EGU23-9693, updated on 06 Nov 2023
EGU General Assembly 2023
© Author(s) 2023. This work is distributed under
the Creative Commons Attribution 4.0 License.

Detailed Examination of Upper Troposphere Lower Stratosphere Composition Change from In Situ Observations of Active Convection in the United States

Andrea Gordon1, Cameron Homeyer1, Jessica Smith2, T. Paul Bui3, Jonathan Dean-Day4, Thomas Hanisco5, Reem Hannun5, Jason St Clair5, Steve Wofsy2, Jasna Pittman2, Bruce Daube2, David Sayres2, and Apoorva Pandey2
Andrea Gordon et al.
  • 1School of Meteorology, University of Oklahoma, Norman, Oklahoma, United States of America (
  • 2Harvard University, Cambridge, Massachusetts, United States of America
  • 3NASA Ames Research Center, Moffett Field, California, United States of America
  • 4Bay Area Environmental Research Institute, Petaluma, California, United States of America
  • 5NASA Goddard Space Flight Center, Greenbelt, Maryland, United States of America

Tropopause-overshooting convection in the midlatitudes provides a rapid transport pathway of air from the lower troposphere to the upper troposphere and lower stratosphere (UTLS), and can result in the formation of above-anvil cirrus plumes (AACPs).  Recent in situ observations from the Dynamics and Chemistry of the Summer Stratosphere (DCOTSS) field campaign are used to examine impacts from active overshooting convection on UTLS composition. There are little to no prior airborne observations of active overshooting convection, making observations from this flight valuable to interpreting and exploring processes seen in idealized modeling studies. DCOTSS research flight 13 on May 31st, 2022 sampled active overshooting convection over the state of Oklahoma for more than three hours with the NASA ER-2 high-altitude research aircraft. Additionally, an AACP was bisected during this flight, providing the first such extensive sampling of this phenomena. This study aims to provide a detailed understanding of changes in the UTLS composition from active overshooting convection and AACPs using the in-situ observations from this flight. The observations reveal multiple pronounced changes in air mass composition and stratospheric hydration. In agreement with prior modeling studies, maximum altitudes of water vapor enhancement were much higher than altitudes of mostly passive trace gas composition change. Stratospheric water vapor enhancements reached nearly a factor of four over background levels at a maximum altitude of 16.56 km and a potential temperature of 389.76 K. Carbon monoxide, a tracer of tropospheric origin, showed enhancements of a factor of two over background levels at a maximum altitude of 15.76 km and potential temperature of 363.6 K. There is a notable positive correlation between water vapor and ozone near the bisection of the AACP, which seems to be the result of horizontal mixing. It appears that the water vapor enhancement within the AACP was limited to the saturation mixing ratio of the low temperature environment.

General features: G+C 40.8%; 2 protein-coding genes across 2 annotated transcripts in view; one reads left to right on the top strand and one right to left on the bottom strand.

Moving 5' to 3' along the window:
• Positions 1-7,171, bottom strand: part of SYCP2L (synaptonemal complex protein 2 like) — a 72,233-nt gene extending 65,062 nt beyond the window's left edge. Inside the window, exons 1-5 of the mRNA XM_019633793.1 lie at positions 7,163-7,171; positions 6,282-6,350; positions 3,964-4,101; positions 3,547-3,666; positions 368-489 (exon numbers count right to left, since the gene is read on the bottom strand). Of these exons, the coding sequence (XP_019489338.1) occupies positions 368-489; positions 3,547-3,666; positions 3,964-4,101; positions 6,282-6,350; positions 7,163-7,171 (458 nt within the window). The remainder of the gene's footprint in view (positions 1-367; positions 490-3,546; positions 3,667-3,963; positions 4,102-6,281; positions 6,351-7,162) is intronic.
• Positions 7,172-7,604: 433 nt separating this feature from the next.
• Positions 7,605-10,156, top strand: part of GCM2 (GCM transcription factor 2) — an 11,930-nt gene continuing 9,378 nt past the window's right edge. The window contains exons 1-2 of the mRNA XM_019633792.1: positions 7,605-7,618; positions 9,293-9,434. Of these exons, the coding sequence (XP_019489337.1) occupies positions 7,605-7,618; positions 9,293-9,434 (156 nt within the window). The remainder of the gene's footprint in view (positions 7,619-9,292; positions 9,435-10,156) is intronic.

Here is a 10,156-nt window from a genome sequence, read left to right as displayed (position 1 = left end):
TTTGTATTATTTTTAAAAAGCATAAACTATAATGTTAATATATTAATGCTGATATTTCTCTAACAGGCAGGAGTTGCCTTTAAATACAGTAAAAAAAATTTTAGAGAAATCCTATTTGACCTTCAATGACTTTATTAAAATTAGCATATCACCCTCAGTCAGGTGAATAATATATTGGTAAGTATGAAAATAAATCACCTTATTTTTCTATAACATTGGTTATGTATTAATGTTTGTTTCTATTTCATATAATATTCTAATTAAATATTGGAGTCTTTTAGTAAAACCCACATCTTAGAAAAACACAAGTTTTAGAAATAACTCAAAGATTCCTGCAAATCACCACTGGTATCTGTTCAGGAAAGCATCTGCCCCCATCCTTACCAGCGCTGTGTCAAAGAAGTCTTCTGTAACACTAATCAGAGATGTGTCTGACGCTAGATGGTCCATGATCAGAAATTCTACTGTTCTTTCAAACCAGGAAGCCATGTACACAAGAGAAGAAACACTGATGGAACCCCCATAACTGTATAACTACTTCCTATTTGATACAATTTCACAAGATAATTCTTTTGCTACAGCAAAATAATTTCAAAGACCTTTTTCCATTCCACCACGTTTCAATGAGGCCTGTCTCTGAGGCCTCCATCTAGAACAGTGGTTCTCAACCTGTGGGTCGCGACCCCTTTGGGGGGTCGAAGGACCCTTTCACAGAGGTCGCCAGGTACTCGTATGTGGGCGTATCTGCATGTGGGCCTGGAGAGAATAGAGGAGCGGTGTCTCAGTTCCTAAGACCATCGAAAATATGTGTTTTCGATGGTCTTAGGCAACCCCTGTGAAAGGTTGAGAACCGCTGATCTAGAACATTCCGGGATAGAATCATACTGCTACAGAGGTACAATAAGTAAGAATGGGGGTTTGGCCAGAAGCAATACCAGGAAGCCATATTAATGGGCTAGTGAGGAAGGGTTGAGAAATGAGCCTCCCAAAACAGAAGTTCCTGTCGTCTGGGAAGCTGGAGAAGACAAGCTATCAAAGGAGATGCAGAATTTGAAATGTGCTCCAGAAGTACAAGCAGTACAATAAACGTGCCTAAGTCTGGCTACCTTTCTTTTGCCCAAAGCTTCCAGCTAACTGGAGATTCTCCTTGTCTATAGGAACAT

How to cite: Gordon, A., Homeyer, C., Smith, J., Bui, T. P., Dean-Day, J., Hanisco, T., Hannun, R., St Clair, J., Wofsy, S., Pittman, J., Daube, B., Sayres, D., and Pandey, A.: Detailed Examination of Upper Troposphere Lower Stratosphere Composition Change from In Situ Observations of Active Convection in the United States, EGU General Assembly 2023, Vienna, Austria, 23–28 Apr 2023, EGU23-9693,, 2023.